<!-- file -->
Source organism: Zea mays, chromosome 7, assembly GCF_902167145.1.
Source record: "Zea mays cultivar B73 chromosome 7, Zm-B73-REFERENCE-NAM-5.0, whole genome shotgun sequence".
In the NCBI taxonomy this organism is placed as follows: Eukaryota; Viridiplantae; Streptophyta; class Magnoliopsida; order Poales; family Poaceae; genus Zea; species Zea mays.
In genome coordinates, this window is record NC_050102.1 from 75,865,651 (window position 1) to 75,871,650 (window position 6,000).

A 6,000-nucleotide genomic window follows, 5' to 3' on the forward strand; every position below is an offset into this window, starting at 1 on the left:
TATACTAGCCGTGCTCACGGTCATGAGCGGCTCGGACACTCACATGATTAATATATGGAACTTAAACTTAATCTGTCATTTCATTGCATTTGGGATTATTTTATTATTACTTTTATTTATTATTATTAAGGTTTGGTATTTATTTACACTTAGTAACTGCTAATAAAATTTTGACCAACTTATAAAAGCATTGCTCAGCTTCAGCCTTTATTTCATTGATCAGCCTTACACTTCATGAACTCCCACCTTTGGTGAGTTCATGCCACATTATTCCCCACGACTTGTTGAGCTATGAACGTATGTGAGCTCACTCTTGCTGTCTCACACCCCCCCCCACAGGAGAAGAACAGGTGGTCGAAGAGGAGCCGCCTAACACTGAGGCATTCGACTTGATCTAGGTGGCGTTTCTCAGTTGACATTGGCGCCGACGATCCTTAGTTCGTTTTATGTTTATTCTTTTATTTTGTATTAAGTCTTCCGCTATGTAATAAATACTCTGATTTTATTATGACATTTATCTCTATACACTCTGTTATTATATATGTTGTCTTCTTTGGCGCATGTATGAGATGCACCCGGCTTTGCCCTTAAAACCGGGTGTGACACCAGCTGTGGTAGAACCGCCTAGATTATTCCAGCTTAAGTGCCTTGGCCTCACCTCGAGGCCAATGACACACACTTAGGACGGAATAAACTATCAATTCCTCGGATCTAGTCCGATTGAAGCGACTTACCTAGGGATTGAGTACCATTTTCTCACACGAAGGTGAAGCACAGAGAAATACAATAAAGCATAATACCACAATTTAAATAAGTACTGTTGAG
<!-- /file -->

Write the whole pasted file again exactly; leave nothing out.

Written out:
Source organism: Zea mays, chromosome 7, assembly GCF_902167145.1.
Source record: "Zea mays cultivar B73 chromosome 7, Zm-B73-REFERENCE-NAM-5.0, whole genome shotgun sequence".
In the NCBI taxonomy this organism is placed as follows: Eukaryota; Viridiplantae; Streptophyta; class Magnoliopsida; order Poales; family Poaceae; genus Zea; species Zea mays.
In genome coordinates, this window is record NC_050102.1 from 75,865,651 (window position 1) to 75,871,650 (window position 6,000).

A 6,000-nucleotide genomic window follows, 5' to 3' on the forward strand; every position below is an offset into this window, starting at 1 on the left:
TATACTAGCCGTGCTCACGGTCATGAGCGGCTCGGACACTCACATGATTAATATATGGAACTTAAACTTAATCTGTCATTTCATTGCATTTGGGATTATTTTATTATTACTTTTATTTATTATTATTAAGGTTTGGTATTTATTTACACTTAGTAACTGCTAATAAAATTTTGACCAACTTATAAAAGCATTGCTCAGCTTCAGCCTTTATTTCATTGATCAGCCTTACACTTCATGAACTCCCACCTTTGGTGAGTTCATGCCACATTATTCCCCACGACTTGTTGAGCTATGAACGTATGTGAGCTCACTCTTGCTGTCTCACACCCCCCCCCACAGGAGAAGAACAGGTGGTCGAAGAGGAGCCGCCTAACACTGAGGCATTCGACTTGATCTAGGTGGCGTTTCTCAGTTGACATTGGCGCCGACGATCCTTAGTTCGTTTTATGTTTATTCTTTTATTTTGTATTAAGTCTTCCGCTATGTAATAAATACTCTGATTTTATTATGACATTTATCTCTATACACTCTGTTATTATATATGTTGTCTTCTTTGGCGCATGTATGAGATGCACCCGGCTTTGCCCTTAAAACCGGGTGTGACACCAGCTGTGGTAGAACCGCCTAGATTATTCCAGCTTAAGTGCCTTGGCCTCACCTCGAGGCCAATGACACACACTTAGGACGGAATAAACTATCAATTCCTCGGATCTAGTCCGATTGAAGCGACTTACCTAGGGATTGAGTACCATTTTCTCACACGAAGGTGAAGCACAGAGAAATACAATAAAGCATAATACCACAATTTAAATAAGTACTGTTGAG